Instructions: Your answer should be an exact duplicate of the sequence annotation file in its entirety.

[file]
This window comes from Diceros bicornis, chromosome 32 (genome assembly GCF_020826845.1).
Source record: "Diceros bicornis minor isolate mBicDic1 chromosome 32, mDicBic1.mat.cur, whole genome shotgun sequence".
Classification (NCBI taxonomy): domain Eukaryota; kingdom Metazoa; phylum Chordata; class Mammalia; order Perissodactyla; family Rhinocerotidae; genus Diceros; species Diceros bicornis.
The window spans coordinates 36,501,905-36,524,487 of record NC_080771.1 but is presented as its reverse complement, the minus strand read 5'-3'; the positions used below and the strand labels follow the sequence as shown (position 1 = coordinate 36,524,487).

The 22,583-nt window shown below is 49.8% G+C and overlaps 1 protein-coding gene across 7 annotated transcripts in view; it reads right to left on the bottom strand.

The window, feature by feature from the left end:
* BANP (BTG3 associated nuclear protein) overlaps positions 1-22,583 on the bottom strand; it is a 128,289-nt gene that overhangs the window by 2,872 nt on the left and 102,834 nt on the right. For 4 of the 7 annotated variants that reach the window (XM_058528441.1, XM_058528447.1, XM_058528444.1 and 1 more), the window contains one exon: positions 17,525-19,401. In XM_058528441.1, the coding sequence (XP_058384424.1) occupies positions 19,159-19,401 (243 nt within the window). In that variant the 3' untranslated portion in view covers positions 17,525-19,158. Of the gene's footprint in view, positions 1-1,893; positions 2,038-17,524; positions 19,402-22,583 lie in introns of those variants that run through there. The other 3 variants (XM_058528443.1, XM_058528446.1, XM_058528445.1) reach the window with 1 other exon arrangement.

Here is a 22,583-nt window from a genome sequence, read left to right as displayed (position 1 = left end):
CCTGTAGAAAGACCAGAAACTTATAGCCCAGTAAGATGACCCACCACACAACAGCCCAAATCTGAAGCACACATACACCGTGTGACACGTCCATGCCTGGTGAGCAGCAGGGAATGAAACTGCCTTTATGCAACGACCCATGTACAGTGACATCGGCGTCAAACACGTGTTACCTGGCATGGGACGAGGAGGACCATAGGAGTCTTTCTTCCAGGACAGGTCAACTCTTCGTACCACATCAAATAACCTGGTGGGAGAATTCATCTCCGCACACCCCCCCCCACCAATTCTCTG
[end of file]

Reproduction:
This window comes from Diceros bicornis, chromosome 32 (genome assembly GCF_020826845.1).
Source record: "Diceros bicornis minor isolate mBicDic1 chromosome 32, mDicBic1.mat.cur, whole genome shotgun sequence".
Classification (NCBI taxonomy): domain Eukaryota; kingdom Metazoa; phylum Chordata; class Mammalia; order Perissodactyla; family Rhinocerotidae; genus Diceros; species Diceros bicornis.
The window spans coordinates 36,501,905-36,524,487 of record NC_080771.1 but is presented as its reverse complement, the minus strand read 5'-3'; the positions used below and the strand labels follow the sequence as shown (position 1 = coordinate 36,524,487).

The 22,583-nt window shown below is 49.8% G+C and overlaps 1 protein-coding gene across 7 annotated transcripts in view; it reads right to left on the bottom strand.

The window, feature by feature from the left end:
* BANP (BTG3 associated nuclear protein) overlaps positions 1-22,583 on the bottom strand; it is a 128,289-nt gene that overhangs the window by 2,872 nt on the left and 102,834 nt on the right. For 4 of the 7 annotated variants that reach the window (XM_058528441.1, XM_058528447.1, XM_058528444.1 and 1 more), the window contains one exon: positions 17,525-19,401. In XM_058528441.1, the coding sequence (XP_058384424.1) occupies positions 19,159-19,401 (243 nt within the window). In that variant the 3' untranslated portion in view covers positions 17,525-19,158. Of the gene's footprint in view, positions 1-1,893; positions 2,038-17,524; positions 19,402-22,583 lie in introns of those variants that run through there. The other 3 variants (XM_058528443.1, XM_058528446.1, XM_058528445.1) reach the window with 1 other exon arrangement.

Here is a 22,583-nt window from a genome sequence, read left to right as displayed (position 1 = left end):
CCTGTAGAAAGACCAGAAACTTATAGCCCAGTAAGATGACCCACCACACAACAGCCCAAATCTGAAGCACACATACACCGTGTGACACGTCCATGCCTGGTGAGCAGCAGGGAATGAAACTGCCTTTATGCAACGACCCATGTACAGTGACATCGGCGTCAAACACGTGTTACCTGGCATGGGACGAGGAGGACCATAGGAGTCTTTCTTCCAGGACAGGTCAACTCTTCGTACCACATCAAATAACCTGGTGGGAGAATTCATCTCCGCACACCCCCCCCCACCAATTCTCTG